Tony Shaw

From Wikipedia, the free encyclopedia
Jump to: navigation, search
Tony Shaw
Personal information
Full name Anthony Shaw
Date of birth (1960-07-23) 23 July 1960 (age 53)
Original team Reservoir-Lakeside (NFL)
Height/Weight 170cm / 80kg
Playing career1
Years Club Games (Goals)
1978–1994 Collingwood 313 (157)
Coaching career3
Years Club Games (W–L–D)
1996–1999 Collingwood 88 (30–58–0)
1 Playing statistics correct to end of 1994 season.
3 Coaching statistics correct as of 1999.
Career highlights

Anthony 'Tony' Shaw (born 23 July 1960) is a former Australian rules footballer, coach and media personality.

Playing career[edit]

Shaw was recruited to Collingwood from Reservoir-Lakeside to make his debut in 1977 alongside brother Ray. He was a small midfielder at 170 cm who didn't have the natural ability or quality skills of others but his courage and determination made him a fine rover. He did struggle in his early years to cement a senior position in the team. Shaw played in the 1980–1981 losing Grand Final sides.

In 1984, Shaw won the Copeland Trophy as the Magpies best and fairest player for the season, as well as playing with second brother Neville. After another couple seasons of the club failing to make the finals, Shaw took over the captaincy left by Mark Williams in 1987, but the side failed in the new-look competition, finishing 12th.

In 1990, Shaw captained the club to a historic premiership, the club's first in 32 years, defeating Essendon. Shaw's 35 touches saw him earn the Norm Smith Medal as best on ground. In the same season, Shaw won his second Copeland Trophy.

In 1991, against the Brisbane Bears, Shaw had 50 disposals, which was at the time the second most disposals recorded in a game by a single player (trailing Greg Williams' record of 53 set in 1989). [1][2]

Injuries got the better of him in years to come, but he continued impressing as a centreman despite the constant struggle of getting on the park injury-free. At the end of 1993 he was considering retirement but played on, despite handing the captaincy to premiership team-mate Gavin Brown. 1994 was his last year, but he broke several records. In round nine, against North Melbourne, he played his 300th game, and nine weeks later against Footscray, he broke Gordon Coventry's club VFL/AFL games record of 306 games. Shaw's last game was played at the WACA in an elimination final which the Magpies lost by two points.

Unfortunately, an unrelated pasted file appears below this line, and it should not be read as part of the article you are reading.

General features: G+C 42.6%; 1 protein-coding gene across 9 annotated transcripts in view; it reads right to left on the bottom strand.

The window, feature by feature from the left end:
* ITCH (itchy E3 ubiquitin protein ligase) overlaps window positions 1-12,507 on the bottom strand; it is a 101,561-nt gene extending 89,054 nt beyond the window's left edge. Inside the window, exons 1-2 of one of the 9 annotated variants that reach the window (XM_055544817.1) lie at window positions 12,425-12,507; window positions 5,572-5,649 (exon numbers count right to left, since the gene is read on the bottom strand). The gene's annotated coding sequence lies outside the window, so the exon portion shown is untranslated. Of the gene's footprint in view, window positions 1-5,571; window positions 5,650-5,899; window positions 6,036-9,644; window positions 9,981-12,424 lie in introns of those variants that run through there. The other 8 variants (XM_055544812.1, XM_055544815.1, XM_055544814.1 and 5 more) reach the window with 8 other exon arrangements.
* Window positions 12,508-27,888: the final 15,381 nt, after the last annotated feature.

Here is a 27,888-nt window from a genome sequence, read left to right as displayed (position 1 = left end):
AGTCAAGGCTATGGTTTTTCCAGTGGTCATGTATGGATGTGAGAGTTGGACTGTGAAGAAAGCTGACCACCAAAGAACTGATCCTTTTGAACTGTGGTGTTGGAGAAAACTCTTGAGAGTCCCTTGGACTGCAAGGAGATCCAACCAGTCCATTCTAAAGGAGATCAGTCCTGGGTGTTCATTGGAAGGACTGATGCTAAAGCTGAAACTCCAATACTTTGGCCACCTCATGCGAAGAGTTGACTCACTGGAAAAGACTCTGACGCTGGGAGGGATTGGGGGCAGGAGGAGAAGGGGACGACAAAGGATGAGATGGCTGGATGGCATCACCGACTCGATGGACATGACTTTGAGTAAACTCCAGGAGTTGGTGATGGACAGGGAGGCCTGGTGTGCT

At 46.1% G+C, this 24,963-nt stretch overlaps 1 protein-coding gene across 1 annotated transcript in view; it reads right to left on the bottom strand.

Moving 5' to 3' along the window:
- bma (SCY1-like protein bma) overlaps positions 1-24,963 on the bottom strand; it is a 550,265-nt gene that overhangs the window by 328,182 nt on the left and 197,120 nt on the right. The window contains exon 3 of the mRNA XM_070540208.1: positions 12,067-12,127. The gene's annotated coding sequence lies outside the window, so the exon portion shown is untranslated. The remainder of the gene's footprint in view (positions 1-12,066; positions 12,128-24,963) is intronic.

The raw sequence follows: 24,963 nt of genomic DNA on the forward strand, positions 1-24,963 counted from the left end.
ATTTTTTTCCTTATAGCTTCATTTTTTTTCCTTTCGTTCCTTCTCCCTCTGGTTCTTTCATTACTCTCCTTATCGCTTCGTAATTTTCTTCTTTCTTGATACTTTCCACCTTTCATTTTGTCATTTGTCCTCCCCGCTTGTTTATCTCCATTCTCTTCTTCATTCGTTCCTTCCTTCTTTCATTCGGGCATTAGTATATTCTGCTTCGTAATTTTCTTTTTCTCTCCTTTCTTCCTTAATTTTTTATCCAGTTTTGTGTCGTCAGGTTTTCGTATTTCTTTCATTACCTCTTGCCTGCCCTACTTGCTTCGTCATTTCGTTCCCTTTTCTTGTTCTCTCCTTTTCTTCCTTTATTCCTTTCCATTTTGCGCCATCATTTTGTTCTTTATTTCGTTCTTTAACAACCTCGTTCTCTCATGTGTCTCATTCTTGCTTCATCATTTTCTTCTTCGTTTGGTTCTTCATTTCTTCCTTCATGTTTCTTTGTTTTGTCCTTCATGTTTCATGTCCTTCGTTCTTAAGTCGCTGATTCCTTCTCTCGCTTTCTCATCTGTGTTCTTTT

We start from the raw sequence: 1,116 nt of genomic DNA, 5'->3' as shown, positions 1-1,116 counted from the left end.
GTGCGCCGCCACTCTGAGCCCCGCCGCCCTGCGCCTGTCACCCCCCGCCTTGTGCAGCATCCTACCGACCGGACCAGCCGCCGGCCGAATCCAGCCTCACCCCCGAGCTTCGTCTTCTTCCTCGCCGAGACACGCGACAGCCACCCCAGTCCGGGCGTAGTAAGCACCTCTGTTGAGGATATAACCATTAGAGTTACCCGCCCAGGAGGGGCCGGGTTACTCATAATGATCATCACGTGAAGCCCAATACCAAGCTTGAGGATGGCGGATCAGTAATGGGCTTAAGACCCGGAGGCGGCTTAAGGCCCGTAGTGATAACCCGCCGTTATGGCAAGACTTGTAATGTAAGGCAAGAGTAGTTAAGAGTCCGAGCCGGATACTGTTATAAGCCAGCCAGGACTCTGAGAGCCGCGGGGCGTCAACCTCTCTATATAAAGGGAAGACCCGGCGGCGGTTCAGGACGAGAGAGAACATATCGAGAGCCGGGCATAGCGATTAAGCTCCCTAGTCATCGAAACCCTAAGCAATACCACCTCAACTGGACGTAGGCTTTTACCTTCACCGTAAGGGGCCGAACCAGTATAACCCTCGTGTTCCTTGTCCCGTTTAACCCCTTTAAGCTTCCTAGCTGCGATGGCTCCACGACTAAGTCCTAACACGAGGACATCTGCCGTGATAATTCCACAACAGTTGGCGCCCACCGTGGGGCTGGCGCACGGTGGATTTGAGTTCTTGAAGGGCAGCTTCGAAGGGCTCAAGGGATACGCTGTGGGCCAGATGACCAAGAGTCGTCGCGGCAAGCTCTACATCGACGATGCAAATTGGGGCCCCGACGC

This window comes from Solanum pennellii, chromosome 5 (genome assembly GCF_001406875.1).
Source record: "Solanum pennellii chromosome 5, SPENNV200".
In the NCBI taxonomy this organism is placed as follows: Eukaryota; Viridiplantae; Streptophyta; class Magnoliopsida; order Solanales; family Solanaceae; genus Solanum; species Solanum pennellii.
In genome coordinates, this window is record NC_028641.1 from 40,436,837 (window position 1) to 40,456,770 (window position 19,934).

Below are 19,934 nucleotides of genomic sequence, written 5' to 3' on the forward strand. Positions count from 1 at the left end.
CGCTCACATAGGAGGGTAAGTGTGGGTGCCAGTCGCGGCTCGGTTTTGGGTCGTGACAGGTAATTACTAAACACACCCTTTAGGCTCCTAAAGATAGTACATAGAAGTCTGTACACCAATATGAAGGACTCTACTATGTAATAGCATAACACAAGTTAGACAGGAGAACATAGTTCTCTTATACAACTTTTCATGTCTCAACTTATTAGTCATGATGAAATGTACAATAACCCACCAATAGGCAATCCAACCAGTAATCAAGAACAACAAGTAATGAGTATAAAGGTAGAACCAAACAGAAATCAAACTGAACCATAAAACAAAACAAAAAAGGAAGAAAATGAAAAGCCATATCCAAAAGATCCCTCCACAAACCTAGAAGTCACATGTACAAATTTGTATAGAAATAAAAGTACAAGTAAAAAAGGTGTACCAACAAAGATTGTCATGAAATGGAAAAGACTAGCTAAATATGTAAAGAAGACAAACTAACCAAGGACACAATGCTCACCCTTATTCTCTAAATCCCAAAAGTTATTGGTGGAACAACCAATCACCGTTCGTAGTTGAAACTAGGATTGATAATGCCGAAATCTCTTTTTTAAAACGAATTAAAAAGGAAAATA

Shaw retired in a tearful farewell with 313 VFL/AFL games and 159 goals.

Coaching career[edit]

After Leigh Matthews ended his stint as Collingwood coach, Shaw would be appointed the new coach for the 1996 season, only two seasons after retirement. A leader on the field, Shaw was unsuccessful off the field as coach. In 1996 he would guide Collingwood to 11th place, and his best effort came in 1997 when the club finished 10th. Shaw coached the Pies to the club's second wooden spoon in 1999, earning the accolade of being a premiership captain to coach a wooden spoon winning side. After that, Shaw resigned as Collingwood coach.

Post-Football[edit]

Shaw became a media commentator after his coaching role, commentating on radio for 3AW Football before joining the Fox Footy Channel as a commentator/special comments for several seasons.

In 1991, Shaw was appointed Moomba Monarch (popularly called King of Moomba).[3]

His son, Brayden, was drafted to Collingwood in 2003, but failed to play a game before being delisted in 2005, before moving on to Port Melbourne in the VFL.

In March 2006, Shaw returned to media focus when he publicly criticised the AFL for the consistent introduction of new rules.[4]

Shaw was selected to present the Norm Smith Medal to the best player in the 2008 AFL Grand Final,[5] which was Luke Hodge from Hawthorn.[6]

References[edit]

External links[edit]

Preceded by
Billy Picken
Copeland Trophy winner
1984
Succeeded by
Mark Williams
Preceded by
Gavin Brown
Copeland Trophy winner
1990
Succeeded by
Tony Francis
Preceded by
Gary Ablett
Norm Smith Medallist
1990
Succeeded by
Paul Dear
Preceded by
Leigh Matthews
Collingwood Football Club coach
1996–1999
Succeeded by
Mick Malthouse